So, every one of the “174” innovation developments that you’re referring to has an agreement which states that any tax revenue which is not owed or paid (as a direct result of having their universities occupy space in the development) will instead be paid by another party?

          And, that lawsuits weren’t required to make that happen, as was apparently the case at UCSC and UCB?

          And, that in each of the 174 other locations, there weren’t nearby communities willing to forgo that tax, because they were more desperate for development?

          I believe this is what Don was asking.

          1. David Greenwald

            A point here being missed is that if you have the WFC on the site, only a relatively small portion of the site would be university owned and therefore exempted from taxes, but the rest of the site would not be university owned, but may well be attracted by the WFC and generate substantial revenue for the city.

        7. Ron

          (I realize that Don’s question did not actually address WHO ended up reimbursing the lost tax that he referred to, in the case of UCB and UCSC.  It may not have been a “third party”, as implied in my question.)

          I expect that this issue will probably come up again, beyond this particular discussion.

        8. Ron

          (Yeah – Matt’s earlier statement above confirmed that it was UC itself, which “made up for” the lost tax in the case of UCB and UCSC.)  Difficult to believe that they would agree to this in Davis, if surrounding communities are willing to bypass that contribution from the get-go. (Especially without a lawsuit, as was apparently the case with UCB and UCSC and their respective host cities.)

          Oh, well.

        9. Matt Williams

          David Greenwald said . . . “A point here being missed is that if you have the WFC on the site, only a relatively small portion of the site would be university owned and therefore exempted from taxes, but the rest of the site would not be university owned, but may well be attracted by the WFC and generate substantial revenue for the city.”

          Land ownership and taxation are just two of the fiscal parameters that would be hashed out in a proactive win-win focused negotiation between the University, the Developer and the City.

          That was a step that was conspicuously absent from the Nishi process.  The University never came to the table.  Don appears to be saying that the University had/has no incentive to do so.  Perhaps he will clarify (expand on) what his thinking is on why no such incentive exists.

        10. Ron

          David:

          If only a “small portion” of the site might be occupied by UCD’s WFC, then perhaps it’s not that big a draw for your hoped-for supporting companies.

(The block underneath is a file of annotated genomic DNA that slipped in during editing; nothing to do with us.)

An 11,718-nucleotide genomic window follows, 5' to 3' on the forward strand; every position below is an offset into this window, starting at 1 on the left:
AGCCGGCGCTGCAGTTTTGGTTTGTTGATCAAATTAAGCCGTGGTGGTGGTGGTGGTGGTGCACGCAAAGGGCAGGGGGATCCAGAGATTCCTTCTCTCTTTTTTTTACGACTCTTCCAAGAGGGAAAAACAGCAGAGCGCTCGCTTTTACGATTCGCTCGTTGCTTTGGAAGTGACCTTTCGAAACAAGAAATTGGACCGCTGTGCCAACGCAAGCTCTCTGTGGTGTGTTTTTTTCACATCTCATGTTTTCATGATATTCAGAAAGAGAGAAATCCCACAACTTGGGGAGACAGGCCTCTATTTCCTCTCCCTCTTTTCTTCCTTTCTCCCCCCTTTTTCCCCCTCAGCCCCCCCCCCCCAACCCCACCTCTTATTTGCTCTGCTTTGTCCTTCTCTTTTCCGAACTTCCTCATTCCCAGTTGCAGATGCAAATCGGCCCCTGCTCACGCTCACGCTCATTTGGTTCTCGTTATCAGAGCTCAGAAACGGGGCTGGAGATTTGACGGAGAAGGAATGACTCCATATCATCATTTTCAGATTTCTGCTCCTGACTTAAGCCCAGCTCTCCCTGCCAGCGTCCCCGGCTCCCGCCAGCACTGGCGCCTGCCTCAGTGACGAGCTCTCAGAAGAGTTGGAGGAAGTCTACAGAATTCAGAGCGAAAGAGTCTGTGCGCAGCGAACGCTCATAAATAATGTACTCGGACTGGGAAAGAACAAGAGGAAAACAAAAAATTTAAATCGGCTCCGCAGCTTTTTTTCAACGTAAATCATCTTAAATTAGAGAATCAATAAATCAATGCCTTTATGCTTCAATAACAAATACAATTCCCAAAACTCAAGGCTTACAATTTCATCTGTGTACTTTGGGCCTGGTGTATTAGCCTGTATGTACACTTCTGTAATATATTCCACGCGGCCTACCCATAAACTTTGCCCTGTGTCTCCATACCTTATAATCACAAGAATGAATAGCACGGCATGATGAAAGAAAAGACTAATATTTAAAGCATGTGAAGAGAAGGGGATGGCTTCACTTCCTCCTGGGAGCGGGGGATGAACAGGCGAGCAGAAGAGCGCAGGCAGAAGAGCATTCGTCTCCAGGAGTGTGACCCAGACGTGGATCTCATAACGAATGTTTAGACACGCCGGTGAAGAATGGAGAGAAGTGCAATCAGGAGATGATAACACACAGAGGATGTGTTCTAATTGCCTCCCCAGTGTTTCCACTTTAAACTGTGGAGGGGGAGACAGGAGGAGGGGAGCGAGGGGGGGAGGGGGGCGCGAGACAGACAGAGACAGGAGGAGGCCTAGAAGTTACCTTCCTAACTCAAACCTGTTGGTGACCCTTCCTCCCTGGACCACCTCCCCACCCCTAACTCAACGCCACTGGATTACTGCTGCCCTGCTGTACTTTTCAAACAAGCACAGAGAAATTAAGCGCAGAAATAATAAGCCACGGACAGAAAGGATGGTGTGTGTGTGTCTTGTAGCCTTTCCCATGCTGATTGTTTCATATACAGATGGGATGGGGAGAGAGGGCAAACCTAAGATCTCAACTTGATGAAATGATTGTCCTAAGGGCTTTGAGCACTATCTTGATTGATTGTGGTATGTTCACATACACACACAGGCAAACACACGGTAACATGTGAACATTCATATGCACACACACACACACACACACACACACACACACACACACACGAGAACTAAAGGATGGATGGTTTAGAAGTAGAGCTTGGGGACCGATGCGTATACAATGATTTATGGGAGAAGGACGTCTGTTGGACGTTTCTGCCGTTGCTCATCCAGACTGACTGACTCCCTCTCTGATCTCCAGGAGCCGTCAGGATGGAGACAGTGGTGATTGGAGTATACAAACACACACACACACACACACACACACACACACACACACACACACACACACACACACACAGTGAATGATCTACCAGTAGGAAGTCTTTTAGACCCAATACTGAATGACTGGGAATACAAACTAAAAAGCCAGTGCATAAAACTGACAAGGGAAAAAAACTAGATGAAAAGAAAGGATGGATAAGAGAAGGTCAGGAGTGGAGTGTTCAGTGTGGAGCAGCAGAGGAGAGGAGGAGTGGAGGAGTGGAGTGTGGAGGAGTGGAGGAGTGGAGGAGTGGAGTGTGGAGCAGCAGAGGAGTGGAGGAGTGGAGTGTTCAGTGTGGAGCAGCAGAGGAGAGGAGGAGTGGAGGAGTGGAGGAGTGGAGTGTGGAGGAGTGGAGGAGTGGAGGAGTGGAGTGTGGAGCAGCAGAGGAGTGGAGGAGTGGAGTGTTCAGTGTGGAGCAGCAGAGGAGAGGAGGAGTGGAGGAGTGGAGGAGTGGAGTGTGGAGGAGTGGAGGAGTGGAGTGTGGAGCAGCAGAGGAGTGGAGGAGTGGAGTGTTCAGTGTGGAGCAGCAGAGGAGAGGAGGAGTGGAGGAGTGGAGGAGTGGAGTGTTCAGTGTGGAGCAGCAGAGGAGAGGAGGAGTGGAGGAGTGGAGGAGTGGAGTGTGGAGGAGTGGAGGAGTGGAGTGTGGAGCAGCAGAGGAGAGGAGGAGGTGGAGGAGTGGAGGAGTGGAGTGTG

UCD is already in Davis.  And yet, “demand” for commercial development is apparently still not sufficient based upon that (already massive organization).  (At least, not without housing, which I suspect is the ultimate goal.)

          If you’re arguing that a small-scale WFC is what’s needed to generate demand (compared to the already-massive UCD), then your argument doesn’t make much sense.

          Matt: Again, Don has pointed out that nearby communities (which are generally more “desperate” for development) may be willing to forgo the “lost tax” caused by having UCD occupy space off-campus.

        11. Ron

          Matt:  “That (University involvement) was a step that was conspicuously absent from the Nishi process.  The University never came to the table.”

          Perhaps you’d care to explain why you think they’d do so this time, at a much more distant site – away from UCD.  (As the sites become farther, other nearby communities are also more in play. And, if they’re willing to forgo the tax caused by having UCD occupy space, they become even more viable from UCD’s perspective.)

          (Note that I added the phrase in parentheses in Matt’s statement above, for clarity.)

        12. David Greenwald

          Ron – the WFC is projected as a multi-billion dollar center.  The size isn’t the issue.  They were going to put this at the Railyards, comparable in size to MRIC.  Railyards will also have a new Kaiser campus and perhaps a MLS Stadium.  I think you’re talking about maybe 40 acres for the WFC, out of a 218 acre site.

          This will give you a sense for how this could work:

          http://www.sacbee.com/opinion/op-ed/soapbox/article90906977.html

        13. Ron

          David:  I took a quick look at your referenced “opinion” article, before being blocked by the SacBee (since I’m not a subscriber).  Did I read this correctly – the article was written by an associate director at the WFC?

          40 acres (out of the 218 acre site) is pretty substantial, and could represent a significant bypassing of tax revenue.  Especially when you consider that housing would also likely occupy a substantial portion of the remaining site.